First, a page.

Chemico-biological interactions

Discovering and targeting the basic mechanism of neurodegeneration: the role of peptides from the C-terminus of acetylcholinesterase: non-hydrolytic effects of ache: the actions of peptides derived from the C-terminal and their relevance to neurodegeneration.

PMID 23562497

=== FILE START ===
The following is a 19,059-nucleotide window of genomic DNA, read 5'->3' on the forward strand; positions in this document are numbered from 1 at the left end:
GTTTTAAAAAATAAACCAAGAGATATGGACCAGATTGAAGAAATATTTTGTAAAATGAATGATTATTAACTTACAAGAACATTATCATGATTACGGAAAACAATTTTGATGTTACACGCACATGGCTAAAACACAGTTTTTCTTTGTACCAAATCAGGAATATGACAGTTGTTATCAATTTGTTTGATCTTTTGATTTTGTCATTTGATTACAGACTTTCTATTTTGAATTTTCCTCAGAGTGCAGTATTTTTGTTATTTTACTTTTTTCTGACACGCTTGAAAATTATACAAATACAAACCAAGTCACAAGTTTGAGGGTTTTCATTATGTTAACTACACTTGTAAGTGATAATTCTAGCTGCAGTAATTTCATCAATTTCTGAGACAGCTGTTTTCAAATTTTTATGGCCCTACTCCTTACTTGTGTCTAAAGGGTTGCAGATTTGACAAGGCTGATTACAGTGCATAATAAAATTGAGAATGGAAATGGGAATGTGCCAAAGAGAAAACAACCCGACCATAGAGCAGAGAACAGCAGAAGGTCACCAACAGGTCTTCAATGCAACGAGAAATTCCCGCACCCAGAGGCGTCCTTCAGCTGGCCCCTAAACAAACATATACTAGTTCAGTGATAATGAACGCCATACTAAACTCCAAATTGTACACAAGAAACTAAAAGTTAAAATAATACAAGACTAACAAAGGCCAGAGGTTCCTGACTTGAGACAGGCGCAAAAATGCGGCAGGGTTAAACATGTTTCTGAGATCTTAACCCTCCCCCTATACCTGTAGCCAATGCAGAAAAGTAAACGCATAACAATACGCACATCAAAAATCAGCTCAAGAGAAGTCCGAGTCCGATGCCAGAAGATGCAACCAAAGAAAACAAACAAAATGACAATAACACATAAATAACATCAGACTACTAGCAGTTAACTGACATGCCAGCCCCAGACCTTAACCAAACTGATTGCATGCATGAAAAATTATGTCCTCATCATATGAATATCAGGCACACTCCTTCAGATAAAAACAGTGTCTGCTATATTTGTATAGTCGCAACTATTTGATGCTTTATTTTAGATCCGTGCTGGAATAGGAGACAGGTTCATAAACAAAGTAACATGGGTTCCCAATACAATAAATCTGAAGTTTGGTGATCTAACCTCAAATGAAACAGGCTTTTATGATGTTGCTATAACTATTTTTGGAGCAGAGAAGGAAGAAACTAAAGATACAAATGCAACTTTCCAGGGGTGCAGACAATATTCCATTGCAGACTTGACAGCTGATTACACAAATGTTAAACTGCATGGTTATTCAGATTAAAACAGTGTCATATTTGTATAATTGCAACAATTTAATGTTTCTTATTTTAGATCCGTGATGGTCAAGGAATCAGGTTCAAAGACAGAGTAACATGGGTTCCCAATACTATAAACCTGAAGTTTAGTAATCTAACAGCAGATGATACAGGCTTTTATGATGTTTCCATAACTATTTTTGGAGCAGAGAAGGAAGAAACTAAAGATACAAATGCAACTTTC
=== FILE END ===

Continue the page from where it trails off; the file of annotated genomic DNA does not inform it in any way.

Acetylcholinesterase (AChE) is now well-established widely as a signalling molecule with non-hydrolytic functions including trophic activity in a diverse variety of situations in both neural and non-neural tissues. We have focussed on the observation that AChE, operating as a trophic agent independent of its enzymatic action, does indeed trigger calcium entry into neurons. It is possible that AChE has a dual non-classical action that ranges along a trophic-toxic axis, depending on amount, duration of availability and, most significantly, age. The neurodegenerative diseases could therefore be viewed as aberrant activation of developmental mechanisms with 'non-cholinergic' AChE as a, perhaps the, pivotal molecule. We have identified two peptides that could be cleaved from the C-terminus of T-AChE, one (T14), within the other (T30), and which have a strong sequence homology to the comparable region of beta-amyloid whilst the inert residue within the T30 sequence ('T15') acts as a control, and is without effect. We have subsequently been able to ascribe the trophic-toxic actions of the both T14 and T30 peptides to the modulation of calcium influx via an allosteric site on the alpha-7 nicotinic acetylcholine receptor (α7-nAChR). If the scenario described here is indeed the primary mechanism of neurodegeneration, then interception of the actions of the 'non-cholinergic' AChE-peptides T14 and T30 at the α7-nAChR, would be a promising novel therapy for arresting and stabilising cell loss in Alzheimer's disease, whereas detection of the peptides ideally in the blood, could provide a sensitive surrogate marker. If the marker was sensitive enough to be detected pre-symptomatically in a routine blood test, then the medication for arresting further cell loss could be initiated at that time, and the symptoms would never appear. This dual approach of identifying the marker and then intercepting its further action, could thus amount to an effective treatment for Alzheimer's and other neurodegenerative diseases.